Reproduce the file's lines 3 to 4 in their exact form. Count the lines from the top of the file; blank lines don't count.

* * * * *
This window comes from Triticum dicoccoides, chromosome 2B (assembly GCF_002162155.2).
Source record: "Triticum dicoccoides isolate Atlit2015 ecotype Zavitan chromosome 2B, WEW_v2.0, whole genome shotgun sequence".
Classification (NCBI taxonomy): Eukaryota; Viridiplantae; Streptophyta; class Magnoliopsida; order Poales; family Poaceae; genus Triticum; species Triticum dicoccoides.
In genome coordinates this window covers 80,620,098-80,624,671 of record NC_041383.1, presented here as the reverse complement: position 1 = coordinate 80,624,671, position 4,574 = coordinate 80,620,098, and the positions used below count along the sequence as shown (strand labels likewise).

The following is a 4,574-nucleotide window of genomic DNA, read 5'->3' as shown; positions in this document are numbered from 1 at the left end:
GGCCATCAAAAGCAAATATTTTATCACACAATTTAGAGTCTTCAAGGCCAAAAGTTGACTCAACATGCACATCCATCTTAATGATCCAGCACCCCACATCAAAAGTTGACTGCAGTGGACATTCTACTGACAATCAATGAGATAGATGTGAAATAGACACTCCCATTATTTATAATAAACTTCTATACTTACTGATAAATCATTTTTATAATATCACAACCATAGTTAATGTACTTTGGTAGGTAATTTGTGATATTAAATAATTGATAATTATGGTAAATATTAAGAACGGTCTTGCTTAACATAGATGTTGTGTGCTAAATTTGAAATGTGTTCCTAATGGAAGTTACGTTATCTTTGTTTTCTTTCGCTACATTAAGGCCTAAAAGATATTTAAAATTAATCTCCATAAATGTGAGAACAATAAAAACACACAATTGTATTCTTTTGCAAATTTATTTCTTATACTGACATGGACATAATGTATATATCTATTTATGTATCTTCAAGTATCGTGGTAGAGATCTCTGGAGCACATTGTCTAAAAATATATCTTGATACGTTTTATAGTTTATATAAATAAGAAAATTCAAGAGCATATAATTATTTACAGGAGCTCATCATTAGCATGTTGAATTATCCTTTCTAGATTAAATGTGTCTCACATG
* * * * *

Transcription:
Classification (NCBI taxonomy): Eukaryota; Viridiplantae; Streptophyta; class Magnoliopsida; order Poales; family Poaceae; genus Triticum; species Triticum dicoccoides.
In genome coordinates this window covers 80,620,098-80,624,671 of record NC_041383.1, presented here as the reverse complement: position 1 = coordinate 80,624,671, position 4,574 = coordinate 80,620,098, and the positions used below count along the sequence as shown (strand labels likewise).